El Salvador is home to some of Central America’s most stunning—and secluded—beaches. Here are three of our favourite areas to check out, before they catch on!
With 320 kilometres of Pacific Ocean coastline, El Salvador boasts some breathtaking golden and volcanic sand beaches, ideal for swimming, surfing, diving, and snorkeling. A temperate climate, gentle waves, and unforgettable sunsets throughout the year mean it’s always a good time to visit. And with the small Central American nation still off most travellers’ radars, now is the time to take advantage of the secluded beaches and welcoming locals that populate its coast from one end to the other.
PLAYA EL TUNCO
About thirty minutes from the airport and the country’s capital city of San Salvador, Playa El Tunco makes a logical first stop. Certainly the country’s most popular and populated beach, it’s caught on with surfers, with challenging breaks and beautiful vistas.
If surfing isn’t your activity of choice, instead take the short trek to the serene waterfall in nearby Tamanique. Or, just west of El Tunco, Playa El Sunzal’s pearl grey sands offer a more tranquil setting. And its proximity to the Parque Acuatico El Sunzal makes it an ideal destination for families.
At the end of the day, El Tunco’s unique rocky formation in the water, known as “The Pig,” creates a one-of-a-kind sunset. Grab a pupusa (the favourite local street food) at one of the vendors and watch the day turn to night. Once the sun sets, the town’s rousing nightlife attracts Salvadorians from across the country. Tiny beachside bars and restaurants keep locals and travelers alike fully fuelled for a night of dancing and reveling.
COSTA DEL SOL
The famous Costa del Sol is 65 kilometres south east of El Tunco, in the department of La Paz. Unlike the all-welcomed vibe of El Tunco, the more exclusive Costa del Sol is known more for its luxury hotels, sailing, and its secluded grey-sand beaches, San Marcelino, Los Blancos and Costa del Sol. Visitors to the area enjoy horseback riding along the beaches, heading out on fishing expeditions, and water sports, like jet-skiing and paddle boarding. And the biggest water park in El Salvador, Atlantis, is close by.
During key holidays in the country, locals descend upon Costa De Sol to celebrate, packing the hotels, beaches, and streets. Lively, colourful festivals bring the area to life with music and food, especially during Semana Santa and celebrations in honor of El Salvador del Mundo every August.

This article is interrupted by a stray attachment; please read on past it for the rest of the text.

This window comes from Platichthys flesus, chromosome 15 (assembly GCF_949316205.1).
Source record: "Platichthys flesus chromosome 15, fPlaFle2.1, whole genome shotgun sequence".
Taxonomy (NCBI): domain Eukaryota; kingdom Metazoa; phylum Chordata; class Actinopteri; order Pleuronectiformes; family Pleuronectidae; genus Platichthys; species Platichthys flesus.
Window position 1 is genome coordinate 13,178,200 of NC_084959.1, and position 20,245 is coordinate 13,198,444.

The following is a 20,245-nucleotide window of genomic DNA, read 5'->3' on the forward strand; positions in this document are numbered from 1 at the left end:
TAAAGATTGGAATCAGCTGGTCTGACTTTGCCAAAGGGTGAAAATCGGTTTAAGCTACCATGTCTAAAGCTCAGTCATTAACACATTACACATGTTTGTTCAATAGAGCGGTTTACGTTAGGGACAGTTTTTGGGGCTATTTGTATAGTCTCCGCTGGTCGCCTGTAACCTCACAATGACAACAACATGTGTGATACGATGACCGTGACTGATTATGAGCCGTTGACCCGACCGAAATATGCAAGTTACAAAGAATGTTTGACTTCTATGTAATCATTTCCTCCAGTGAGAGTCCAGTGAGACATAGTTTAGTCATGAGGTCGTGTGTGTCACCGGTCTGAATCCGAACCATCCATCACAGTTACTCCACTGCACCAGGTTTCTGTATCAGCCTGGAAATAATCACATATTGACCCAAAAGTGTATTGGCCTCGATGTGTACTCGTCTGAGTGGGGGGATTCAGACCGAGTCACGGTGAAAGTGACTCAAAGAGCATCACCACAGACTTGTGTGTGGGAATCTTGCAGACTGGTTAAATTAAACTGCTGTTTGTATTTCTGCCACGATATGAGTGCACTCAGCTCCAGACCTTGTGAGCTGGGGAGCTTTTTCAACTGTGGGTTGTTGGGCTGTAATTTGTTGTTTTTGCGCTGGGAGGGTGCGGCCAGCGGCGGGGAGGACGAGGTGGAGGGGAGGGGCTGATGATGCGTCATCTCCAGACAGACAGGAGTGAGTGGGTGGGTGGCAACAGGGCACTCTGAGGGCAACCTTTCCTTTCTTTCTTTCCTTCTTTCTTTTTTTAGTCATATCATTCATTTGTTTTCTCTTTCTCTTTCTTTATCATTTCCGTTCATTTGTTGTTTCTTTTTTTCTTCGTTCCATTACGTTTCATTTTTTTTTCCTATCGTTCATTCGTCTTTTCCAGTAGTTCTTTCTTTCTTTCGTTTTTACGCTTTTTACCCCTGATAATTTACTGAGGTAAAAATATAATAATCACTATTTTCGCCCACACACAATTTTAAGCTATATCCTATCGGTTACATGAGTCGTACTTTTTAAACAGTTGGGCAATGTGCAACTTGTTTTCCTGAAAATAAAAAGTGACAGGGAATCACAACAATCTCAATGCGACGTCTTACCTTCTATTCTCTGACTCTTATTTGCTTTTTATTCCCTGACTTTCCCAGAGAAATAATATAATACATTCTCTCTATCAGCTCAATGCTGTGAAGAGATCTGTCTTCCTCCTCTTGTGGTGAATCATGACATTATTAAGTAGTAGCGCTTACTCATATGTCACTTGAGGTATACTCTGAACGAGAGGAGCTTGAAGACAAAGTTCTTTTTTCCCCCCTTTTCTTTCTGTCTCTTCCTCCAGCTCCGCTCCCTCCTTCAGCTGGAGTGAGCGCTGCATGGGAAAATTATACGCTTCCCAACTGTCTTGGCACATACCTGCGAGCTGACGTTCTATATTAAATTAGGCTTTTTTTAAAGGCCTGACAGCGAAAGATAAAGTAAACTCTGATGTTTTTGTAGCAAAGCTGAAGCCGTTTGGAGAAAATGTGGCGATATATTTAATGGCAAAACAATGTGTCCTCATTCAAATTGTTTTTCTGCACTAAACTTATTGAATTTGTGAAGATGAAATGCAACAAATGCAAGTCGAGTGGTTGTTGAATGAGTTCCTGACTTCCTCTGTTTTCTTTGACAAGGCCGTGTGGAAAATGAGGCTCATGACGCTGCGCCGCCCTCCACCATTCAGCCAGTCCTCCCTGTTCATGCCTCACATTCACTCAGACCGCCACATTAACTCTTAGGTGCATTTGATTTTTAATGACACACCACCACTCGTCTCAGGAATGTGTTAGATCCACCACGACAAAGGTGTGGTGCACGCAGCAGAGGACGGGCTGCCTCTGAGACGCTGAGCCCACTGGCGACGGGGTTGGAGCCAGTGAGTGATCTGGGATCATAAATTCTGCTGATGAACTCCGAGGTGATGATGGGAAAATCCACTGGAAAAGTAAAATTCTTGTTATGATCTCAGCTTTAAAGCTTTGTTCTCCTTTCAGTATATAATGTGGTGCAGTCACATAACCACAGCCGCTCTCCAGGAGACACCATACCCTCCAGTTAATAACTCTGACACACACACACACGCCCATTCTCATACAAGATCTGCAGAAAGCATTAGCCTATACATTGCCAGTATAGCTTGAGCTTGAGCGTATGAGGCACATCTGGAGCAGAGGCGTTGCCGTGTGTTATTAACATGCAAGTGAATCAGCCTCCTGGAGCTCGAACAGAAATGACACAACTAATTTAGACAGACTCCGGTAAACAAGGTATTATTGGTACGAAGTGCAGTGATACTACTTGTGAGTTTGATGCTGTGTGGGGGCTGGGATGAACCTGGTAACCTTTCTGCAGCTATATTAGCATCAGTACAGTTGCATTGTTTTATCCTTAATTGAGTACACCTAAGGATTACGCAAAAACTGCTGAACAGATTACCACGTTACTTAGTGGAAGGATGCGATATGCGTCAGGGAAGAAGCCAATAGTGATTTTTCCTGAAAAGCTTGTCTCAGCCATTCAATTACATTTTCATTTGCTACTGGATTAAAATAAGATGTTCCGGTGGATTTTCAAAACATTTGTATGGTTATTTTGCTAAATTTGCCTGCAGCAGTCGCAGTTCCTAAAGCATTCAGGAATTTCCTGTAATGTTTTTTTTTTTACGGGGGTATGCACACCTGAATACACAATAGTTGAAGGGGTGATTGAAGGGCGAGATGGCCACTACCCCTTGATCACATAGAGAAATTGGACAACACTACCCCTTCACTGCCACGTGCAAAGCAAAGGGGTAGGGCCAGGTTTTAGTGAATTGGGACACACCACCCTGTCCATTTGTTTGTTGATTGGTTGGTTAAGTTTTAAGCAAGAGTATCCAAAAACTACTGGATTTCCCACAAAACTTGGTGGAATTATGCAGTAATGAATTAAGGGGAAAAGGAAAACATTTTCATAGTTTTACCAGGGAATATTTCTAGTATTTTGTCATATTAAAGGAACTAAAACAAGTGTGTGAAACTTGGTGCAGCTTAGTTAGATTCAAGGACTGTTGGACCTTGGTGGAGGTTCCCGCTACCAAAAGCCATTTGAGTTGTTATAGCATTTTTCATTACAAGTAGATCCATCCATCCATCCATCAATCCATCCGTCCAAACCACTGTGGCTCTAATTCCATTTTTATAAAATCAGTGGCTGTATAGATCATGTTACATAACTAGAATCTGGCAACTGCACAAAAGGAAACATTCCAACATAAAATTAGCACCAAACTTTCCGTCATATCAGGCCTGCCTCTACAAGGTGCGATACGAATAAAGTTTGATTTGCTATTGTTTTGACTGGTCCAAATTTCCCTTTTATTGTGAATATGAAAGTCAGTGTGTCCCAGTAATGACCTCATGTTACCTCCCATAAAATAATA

The area also offers some of El Salvador’s most distinct, unforgettable experiences. Take a boat ride through the Jaltepeque Estuary, one of the country’s 125 protected areas. Get an up-close-and-personal tour of the mangrove forest, where Rio Lempa, the longest river in the country, meets the ocean, offering a unique cross section of vegetation and wildlife.
The island of Tasajera is a quaint, tiny community with less than 2000 inhabitants, where you will often have an entire beach to yourself. It also offers up some of El Salvador’s best seafood cocktails. Visit at the right time of the year (between July and September), and you will have to chance to witness the sea turtle nesting period.
PLAYA EL ESTERON
In stark contrast to the bustling and rowdy El Tunco and exclusive Costa del Sol, Playa El Esteron remains of the country’s best-kept secrets, with its calmer waters mostly keeping the surfers away. But it makes for a charming, serene beach escape. Offering a more relaxing experience than other areas, there isn’t much to do besides explore the waters for sea turtles, sip tropical cocktails, and work on your tan. (We’re more than okay with all of this!)
It’s comprised of three unique beaches: Intipuca Beach, Playa Las Flores, and El Cuco.
At Intipuca, the river meets the Pacific Ocean creating ideal circumstances for stand-up paddle boarding. You can rent boards along the beach for reasonable prices. Intipuca is also home to El Salvador’s first microbrewery. Grab a handcrafted beer and head to the beach. Playa Las Flores offers the area’s best option for surfing, with some amazing breaks. And El Cuco is a chilled-out, black -sand beach lined with palm trees and local vendors.
With 320 kilometres of warm beaches, El Salvador’s even warmer people are eager to share their homeland with visitors. Each stop along the coastline possesses unique charms, transfixing landscapes, and new experiences, offering plenty to eat and even more to love.